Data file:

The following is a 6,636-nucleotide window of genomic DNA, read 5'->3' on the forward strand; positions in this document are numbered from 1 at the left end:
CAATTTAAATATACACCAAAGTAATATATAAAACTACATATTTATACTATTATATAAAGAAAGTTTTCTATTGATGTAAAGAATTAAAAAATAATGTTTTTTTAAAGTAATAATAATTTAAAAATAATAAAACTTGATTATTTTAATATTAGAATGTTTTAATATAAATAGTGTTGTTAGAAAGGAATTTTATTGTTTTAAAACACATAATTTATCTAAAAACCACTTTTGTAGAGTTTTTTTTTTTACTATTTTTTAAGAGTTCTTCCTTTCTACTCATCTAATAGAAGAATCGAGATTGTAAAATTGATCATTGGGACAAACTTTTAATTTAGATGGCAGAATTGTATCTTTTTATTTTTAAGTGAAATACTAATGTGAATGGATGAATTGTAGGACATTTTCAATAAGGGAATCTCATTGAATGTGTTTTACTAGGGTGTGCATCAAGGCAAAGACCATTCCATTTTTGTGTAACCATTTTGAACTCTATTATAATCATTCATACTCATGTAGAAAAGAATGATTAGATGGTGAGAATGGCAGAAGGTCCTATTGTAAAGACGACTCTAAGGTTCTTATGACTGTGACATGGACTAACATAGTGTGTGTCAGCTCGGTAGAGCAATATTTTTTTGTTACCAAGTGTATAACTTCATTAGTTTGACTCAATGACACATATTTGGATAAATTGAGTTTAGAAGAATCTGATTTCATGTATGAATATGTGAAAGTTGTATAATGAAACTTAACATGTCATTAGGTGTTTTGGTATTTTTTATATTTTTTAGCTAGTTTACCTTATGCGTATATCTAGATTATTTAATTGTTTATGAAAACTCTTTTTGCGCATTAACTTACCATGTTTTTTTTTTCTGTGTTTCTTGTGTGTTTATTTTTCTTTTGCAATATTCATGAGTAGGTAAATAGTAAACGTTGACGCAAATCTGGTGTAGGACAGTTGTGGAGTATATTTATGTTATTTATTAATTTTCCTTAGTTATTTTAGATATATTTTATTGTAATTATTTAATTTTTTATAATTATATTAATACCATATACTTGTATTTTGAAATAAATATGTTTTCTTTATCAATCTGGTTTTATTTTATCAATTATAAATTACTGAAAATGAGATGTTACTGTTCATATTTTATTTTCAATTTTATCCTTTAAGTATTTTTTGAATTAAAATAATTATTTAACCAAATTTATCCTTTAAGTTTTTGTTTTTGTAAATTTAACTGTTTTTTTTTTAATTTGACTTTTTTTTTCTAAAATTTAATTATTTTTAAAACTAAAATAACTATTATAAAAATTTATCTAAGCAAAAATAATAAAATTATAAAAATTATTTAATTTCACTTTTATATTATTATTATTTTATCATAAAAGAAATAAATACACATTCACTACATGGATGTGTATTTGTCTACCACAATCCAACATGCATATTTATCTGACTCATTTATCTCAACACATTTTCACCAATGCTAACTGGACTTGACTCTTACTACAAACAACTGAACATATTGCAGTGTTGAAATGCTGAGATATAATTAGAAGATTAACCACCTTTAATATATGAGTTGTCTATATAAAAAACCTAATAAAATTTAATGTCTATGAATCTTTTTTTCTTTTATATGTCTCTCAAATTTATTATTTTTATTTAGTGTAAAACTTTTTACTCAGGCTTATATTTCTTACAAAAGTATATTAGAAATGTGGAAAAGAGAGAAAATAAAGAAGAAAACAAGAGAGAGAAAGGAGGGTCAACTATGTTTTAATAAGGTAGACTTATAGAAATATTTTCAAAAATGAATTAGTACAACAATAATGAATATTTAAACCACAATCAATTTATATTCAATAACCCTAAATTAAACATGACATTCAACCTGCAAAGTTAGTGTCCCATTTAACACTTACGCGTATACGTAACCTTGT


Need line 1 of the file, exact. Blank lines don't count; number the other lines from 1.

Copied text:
The following is a 6,636-nucleotide window of genomic DNA, read 5'->3' on the forward strand; positions in this document are numbered from 1 at the left end: